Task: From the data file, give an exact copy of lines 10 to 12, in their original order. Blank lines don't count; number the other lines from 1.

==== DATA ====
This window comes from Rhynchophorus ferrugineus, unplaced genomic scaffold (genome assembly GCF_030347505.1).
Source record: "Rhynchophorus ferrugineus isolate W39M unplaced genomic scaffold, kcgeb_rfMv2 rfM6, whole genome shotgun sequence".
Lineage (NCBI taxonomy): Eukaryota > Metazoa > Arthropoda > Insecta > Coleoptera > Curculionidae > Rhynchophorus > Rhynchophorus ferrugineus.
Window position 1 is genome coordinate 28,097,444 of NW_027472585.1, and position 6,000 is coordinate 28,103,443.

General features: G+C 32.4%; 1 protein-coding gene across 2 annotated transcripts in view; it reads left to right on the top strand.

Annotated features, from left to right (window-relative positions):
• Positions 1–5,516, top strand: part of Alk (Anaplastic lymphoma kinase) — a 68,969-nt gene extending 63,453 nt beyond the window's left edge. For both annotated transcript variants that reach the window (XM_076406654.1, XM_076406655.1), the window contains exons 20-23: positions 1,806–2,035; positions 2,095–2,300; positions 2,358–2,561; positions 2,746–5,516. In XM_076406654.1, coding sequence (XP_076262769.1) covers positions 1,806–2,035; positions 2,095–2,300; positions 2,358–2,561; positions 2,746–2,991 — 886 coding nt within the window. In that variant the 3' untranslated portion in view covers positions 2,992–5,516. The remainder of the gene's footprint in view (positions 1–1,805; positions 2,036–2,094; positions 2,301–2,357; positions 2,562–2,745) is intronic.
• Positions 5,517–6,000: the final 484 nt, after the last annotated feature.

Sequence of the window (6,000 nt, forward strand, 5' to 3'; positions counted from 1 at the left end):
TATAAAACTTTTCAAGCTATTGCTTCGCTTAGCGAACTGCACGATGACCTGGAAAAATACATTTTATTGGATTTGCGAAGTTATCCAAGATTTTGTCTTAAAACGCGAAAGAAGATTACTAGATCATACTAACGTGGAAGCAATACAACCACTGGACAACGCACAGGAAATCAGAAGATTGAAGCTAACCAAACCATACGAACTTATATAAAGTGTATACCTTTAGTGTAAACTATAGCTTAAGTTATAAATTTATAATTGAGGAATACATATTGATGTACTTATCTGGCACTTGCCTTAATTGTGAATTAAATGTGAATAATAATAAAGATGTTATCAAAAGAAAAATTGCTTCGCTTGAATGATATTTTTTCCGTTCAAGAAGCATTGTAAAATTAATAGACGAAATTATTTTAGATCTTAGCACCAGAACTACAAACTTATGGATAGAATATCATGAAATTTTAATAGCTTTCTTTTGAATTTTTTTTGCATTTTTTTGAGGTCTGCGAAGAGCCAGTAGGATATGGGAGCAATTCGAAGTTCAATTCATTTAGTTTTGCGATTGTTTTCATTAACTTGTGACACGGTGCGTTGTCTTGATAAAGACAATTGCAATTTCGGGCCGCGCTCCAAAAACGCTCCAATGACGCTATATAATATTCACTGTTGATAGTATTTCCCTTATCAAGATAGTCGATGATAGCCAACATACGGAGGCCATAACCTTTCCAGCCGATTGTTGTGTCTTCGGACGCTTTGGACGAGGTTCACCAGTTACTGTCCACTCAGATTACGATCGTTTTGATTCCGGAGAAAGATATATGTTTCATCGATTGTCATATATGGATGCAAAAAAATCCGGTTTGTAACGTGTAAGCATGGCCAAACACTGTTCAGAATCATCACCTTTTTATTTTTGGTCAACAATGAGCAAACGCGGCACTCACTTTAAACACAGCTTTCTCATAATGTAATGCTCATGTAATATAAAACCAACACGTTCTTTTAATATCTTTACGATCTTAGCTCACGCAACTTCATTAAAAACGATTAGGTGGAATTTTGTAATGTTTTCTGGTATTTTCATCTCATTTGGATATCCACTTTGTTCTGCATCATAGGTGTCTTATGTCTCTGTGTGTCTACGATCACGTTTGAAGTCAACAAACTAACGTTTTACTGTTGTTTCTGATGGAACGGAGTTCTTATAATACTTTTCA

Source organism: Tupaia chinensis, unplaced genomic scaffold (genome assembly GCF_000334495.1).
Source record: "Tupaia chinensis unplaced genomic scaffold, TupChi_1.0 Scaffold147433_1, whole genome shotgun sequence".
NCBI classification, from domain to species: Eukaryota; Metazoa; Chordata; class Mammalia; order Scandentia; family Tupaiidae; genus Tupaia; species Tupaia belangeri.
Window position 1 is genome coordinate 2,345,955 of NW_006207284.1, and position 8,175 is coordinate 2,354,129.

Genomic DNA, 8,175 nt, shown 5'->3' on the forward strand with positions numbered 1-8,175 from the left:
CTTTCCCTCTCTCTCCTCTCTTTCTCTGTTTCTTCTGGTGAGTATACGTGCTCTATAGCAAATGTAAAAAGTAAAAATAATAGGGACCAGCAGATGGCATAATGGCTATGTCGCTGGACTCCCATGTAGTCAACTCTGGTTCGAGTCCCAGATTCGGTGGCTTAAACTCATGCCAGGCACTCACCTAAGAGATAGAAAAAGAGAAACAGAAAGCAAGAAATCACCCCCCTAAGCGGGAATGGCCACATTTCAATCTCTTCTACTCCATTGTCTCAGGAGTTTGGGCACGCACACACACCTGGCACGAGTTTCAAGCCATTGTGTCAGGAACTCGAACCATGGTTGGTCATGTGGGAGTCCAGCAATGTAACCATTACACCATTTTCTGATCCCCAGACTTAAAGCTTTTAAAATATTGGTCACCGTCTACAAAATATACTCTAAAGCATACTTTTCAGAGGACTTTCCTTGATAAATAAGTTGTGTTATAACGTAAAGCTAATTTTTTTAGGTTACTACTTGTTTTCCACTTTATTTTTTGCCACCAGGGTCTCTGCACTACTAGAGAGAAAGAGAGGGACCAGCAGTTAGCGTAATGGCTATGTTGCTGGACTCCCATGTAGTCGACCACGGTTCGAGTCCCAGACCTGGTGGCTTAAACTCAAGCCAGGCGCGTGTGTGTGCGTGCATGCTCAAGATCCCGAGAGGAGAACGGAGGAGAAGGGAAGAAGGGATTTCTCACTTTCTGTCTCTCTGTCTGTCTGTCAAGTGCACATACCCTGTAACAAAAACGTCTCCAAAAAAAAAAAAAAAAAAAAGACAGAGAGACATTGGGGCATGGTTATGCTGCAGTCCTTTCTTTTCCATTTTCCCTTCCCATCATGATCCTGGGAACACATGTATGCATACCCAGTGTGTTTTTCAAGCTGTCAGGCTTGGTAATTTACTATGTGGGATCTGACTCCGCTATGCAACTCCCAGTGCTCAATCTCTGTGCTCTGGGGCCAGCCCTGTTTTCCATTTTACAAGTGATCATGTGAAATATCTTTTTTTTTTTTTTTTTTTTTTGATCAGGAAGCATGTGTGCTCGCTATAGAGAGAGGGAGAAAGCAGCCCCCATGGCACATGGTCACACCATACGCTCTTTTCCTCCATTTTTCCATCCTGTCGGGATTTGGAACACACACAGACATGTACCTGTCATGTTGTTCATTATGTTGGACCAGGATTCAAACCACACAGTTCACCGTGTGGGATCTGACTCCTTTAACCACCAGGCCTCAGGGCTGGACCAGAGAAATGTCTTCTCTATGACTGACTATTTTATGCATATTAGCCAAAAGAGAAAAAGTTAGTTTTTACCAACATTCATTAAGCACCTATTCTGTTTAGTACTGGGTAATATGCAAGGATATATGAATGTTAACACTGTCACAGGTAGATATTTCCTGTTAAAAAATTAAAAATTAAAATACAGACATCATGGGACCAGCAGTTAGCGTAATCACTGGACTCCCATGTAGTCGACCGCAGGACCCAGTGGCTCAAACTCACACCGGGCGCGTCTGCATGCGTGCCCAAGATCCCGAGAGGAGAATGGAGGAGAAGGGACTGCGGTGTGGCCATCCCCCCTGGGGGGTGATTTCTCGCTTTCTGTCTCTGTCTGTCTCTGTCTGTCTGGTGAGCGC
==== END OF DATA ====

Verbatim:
TATAAAACTTTTCAAGCTATTGCTTCGCTTAGCGAACTGCACGATGACCTGGAAAAATACATTTTATTGGATTTGCGAAGTTATCCAAGATTTTGTCTTAAAACGCGAAAGAAGATTACTAGATCATACTAACGTGGAAGCAATACAACCACTGGACAACGCACAGGAAATCAGAAGATTGAAGCTAACCAAACCATACGAACTTATATAAAGTGTATACCTTTAGTGTAAACTATAGCTTAAGTTATAAATTTATAATTGAGGAATACATATTGATGTACTTATCTGGCACTTGCCTTAATTGTGAATTAAATGTGAATAATAATAAAGATGTTATCAAAAGAAAAATTGCTTCGCTTGAATGATATTTTTTCCGTTCAAGAAGCATTGTAAAATTAATAGACGAAATTATTTTAGATCTTAGCACCAGAACTACAAACTTATGGATAGAATATCATGAAATTTTAATAGCTTTCTTTTGAATTTTTTTTGCATTTTTTTGAGGTCTGCGAAGAGCCAGTAGGATATGGGAGCAATTCGAAGTTCAATTCATTTAGTTTTGCGATTGTTTTCATTAACTTGTGACACGGTGCGTTGTCTTGATAAAGACAATTGCAATTTCGGGCCGCGCTCCAAAAACGCTCCAATGACGCTATATAATATTCACTGTTGATAGTATTTCCCTTATCAAGATAGTCGATGATAGCCAACATACGGAGGCCATAACCTTTCCAGCCGATTGTTGTGTCTTCGGACGCTTTGGACGAGGTTCACCAGTTACTGTCCACTCAGATTACGATCGTTTTGATTCCGGAGAAAGATATATGTTTCATCGATTGTCATATATGGATGCAAAAAAATCCGGTTTGTAACGTGTAAGCATGGCCAAACACTGTTCAGAATCATCACCTTTTTATTTTTGGTCAACAATGAGCAAACGCGGCACTCACTTTAAACACAGCTTTCTCATAATGTAATGCTCATGTAATATAAAACCAACACGTTCTTTTAATATCTTTACGATCTTAGCTCACGCAACTTCATTAAAAACGATTAGGTGGAATTTTGTAATGTTTTCTGGTATTTTCATCTCATTTGGATATCCACTTTGTTCTGCATCATAGGTGTCTTATGTCTCTGTGTGTCTACGATCACGTTTGAAGTCAACAAACTAACGTTTTACTGTTGTTTCTGATGGAACGGAGTTCTTATAATACTTTTCA

Source organism: Tupaia chinensis, unplaced genomic scaffold (genome assembly GCF_000334495.1).
Source record: "Tupaia chinensis unplaced genomic scaffold, TupChi_1.0 Scaffold147433_1, whole genome shotgun sequence".